- THE MAGAZINE
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For VMP, "cleaning" means not only removing oils, residues and tiny chips left behind by the manufacturing process, but often doing so from within deep crevices or blind holes in tiny parts. As business pressures changed, VMP executives concluded that they needed new technology to replace a 40-year-old cleaning system, a vapor degreaser, built in-house.
The firm, a family-owned business, manufactures threaded and nonthreaded inserts and fasteners, many conforming to MIL-I-45208 specifications. It also makes custom products, providing computer numeric controlled screw-machined parts from four different facilities for use in rotational-molding, injection-molding, electronics and fittings applications.
Parts sizes range from 0.032-inch diameter stock up to 3.5 inches. Jobs often require cutting holes and threads 0.08 inch to 3/8 inch in diameter. "We have many deep, blind holes with 16, 18 and 20 threads [per inch] and a pitch at the bottom of some of the parts," notes Bob Schreiner Jr., vice president and general manager.
VMP's washer search led it to Magnus Equipment (Cleveland) and its Magnus 36 SWR multi-motion washer system. Magnus, established in 1940, manufactures agitation-washing systems, both standard and custom, for a variety of industrial needs.
The machine fit VMP's multiple prerequisites for a parts washer that provides the right amount of heat, chemical concentration, aggressive agitation and axial rotation. Heating the cleaning solu-tion helps break down the oils present for easier elimination. The continuous immersion agitation, with rotation cycle, flushes miniscule chips out of the new parts. Then, rotation outside of the wash tank removes any residual cleaning solution, oil or chips remaining on or in the parts.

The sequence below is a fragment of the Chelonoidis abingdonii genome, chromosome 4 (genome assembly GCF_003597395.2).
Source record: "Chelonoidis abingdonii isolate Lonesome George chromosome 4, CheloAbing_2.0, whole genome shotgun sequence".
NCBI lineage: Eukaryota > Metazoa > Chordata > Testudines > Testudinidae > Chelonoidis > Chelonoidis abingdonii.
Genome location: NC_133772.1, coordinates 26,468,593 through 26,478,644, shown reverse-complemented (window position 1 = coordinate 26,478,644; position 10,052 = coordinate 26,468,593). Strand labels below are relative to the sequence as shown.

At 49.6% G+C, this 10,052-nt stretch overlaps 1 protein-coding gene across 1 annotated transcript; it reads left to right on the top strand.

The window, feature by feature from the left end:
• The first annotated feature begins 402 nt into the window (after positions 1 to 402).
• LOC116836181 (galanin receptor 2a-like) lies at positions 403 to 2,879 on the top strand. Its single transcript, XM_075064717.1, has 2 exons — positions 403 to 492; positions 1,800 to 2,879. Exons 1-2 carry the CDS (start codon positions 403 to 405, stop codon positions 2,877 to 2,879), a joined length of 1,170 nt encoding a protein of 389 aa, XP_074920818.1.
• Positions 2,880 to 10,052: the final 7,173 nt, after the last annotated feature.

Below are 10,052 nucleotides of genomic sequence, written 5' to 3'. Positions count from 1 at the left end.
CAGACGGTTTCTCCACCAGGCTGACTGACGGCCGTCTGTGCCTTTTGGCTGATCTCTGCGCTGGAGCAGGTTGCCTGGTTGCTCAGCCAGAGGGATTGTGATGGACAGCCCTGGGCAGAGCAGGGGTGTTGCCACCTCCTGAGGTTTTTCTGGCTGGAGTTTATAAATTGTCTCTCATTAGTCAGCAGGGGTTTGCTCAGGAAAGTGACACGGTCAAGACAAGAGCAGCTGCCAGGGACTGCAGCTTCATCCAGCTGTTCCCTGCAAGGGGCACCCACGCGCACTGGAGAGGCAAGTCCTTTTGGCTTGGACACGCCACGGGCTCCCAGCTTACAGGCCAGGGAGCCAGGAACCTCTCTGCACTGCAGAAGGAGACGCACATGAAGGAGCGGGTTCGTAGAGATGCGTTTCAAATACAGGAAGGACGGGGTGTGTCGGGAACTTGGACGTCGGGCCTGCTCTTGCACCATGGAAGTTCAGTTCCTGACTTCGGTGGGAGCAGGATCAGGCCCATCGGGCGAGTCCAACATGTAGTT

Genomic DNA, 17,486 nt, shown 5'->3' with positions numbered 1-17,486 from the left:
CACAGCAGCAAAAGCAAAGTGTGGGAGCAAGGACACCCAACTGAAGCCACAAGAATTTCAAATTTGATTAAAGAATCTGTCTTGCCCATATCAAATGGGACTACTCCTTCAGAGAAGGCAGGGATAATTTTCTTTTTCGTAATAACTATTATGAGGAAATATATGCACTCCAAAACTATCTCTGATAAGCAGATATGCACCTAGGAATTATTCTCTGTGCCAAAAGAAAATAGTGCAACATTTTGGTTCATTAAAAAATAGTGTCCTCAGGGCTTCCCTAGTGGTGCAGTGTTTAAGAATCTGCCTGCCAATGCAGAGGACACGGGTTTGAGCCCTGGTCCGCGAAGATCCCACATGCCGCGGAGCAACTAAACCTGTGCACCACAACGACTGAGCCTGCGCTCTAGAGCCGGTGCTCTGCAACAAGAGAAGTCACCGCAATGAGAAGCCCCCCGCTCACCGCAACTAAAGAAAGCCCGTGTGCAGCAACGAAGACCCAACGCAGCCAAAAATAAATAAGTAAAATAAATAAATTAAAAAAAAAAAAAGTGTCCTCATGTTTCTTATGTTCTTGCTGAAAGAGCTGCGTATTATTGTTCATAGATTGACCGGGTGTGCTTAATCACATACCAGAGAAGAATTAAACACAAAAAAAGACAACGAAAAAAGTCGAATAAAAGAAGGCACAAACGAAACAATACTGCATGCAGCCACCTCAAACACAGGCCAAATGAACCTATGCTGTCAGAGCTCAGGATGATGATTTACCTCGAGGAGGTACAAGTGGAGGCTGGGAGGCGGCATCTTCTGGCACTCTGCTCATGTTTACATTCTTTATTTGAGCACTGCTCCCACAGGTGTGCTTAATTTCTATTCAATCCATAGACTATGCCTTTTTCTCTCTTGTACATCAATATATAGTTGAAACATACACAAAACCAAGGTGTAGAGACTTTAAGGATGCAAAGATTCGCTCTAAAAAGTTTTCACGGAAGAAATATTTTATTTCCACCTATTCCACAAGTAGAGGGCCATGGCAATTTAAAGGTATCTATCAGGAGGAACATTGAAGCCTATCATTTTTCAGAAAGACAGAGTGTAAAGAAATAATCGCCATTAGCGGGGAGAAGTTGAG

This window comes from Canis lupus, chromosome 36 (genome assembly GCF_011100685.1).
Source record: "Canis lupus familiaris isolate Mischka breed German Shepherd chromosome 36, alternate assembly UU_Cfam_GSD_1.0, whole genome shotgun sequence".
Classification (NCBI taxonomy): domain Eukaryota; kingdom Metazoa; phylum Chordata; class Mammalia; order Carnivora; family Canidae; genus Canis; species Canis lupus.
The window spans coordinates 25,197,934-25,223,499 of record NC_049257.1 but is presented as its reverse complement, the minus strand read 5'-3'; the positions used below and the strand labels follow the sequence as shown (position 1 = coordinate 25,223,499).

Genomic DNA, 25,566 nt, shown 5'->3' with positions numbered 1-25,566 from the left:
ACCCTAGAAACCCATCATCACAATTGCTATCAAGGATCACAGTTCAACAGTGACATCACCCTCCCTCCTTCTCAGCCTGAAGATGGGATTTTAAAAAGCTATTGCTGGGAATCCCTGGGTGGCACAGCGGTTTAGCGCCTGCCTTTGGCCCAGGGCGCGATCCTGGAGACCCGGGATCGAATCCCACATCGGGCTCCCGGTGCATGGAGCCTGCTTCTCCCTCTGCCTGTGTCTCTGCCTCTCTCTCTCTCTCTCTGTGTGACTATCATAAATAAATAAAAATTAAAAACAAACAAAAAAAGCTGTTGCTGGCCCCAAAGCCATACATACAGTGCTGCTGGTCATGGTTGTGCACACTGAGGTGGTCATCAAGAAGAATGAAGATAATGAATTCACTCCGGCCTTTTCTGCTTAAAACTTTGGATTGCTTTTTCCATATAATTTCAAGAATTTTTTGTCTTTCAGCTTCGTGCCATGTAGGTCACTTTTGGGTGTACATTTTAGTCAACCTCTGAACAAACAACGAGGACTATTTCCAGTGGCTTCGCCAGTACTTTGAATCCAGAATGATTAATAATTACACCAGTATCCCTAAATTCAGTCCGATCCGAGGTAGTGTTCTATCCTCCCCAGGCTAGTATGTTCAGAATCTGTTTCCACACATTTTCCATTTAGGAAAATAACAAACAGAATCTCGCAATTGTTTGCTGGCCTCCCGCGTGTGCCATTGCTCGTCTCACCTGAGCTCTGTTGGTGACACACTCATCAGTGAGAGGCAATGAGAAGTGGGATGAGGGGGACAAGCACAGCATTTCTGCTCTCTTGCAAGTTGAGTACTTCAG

Further, the system's rinse tank, with an internal electric heater, provides a hotter rinse, so the parts--particularly many brass items--flash-dry once they leave the rinse water, meaning shorter time on a drying table.
The Magnus technology also answered related environmental and cost concerns. The system operated for almost two years before producing a waste stream, sludge left from used washing solution after wastewater evaporates. "From the volume we are seeing, we expect to generate only 55 gallons of waste sludge over two years," says Schreiner. "That's nothing compared to [waste volume from] our previous method," noting that it costs $200 per barrel to dispose of this waste.
Key among other conservation benefits, VMP can recycle used oil, separated within a coalescer unit, back to its machining operations.
More than 150,000 OEM and distributor parts machined by VMP now pass through the Magnus washer in 21/2 hours. The company's former cleaning system ran 24 hours a day and required two operators. Today, the Magnus washer handles the same workload, starting at 7 a.m. and finishing by 9:30 a.m., according to Schreiner.
Assured "clean" quality, speed, cost effectiveness and dependability of the washer system all came together for added business benefit: the ability to maintain a competitive product cost. That combination allowed VMP to take on more large-volume customers, resulting in tripled sales volume, the firm reports.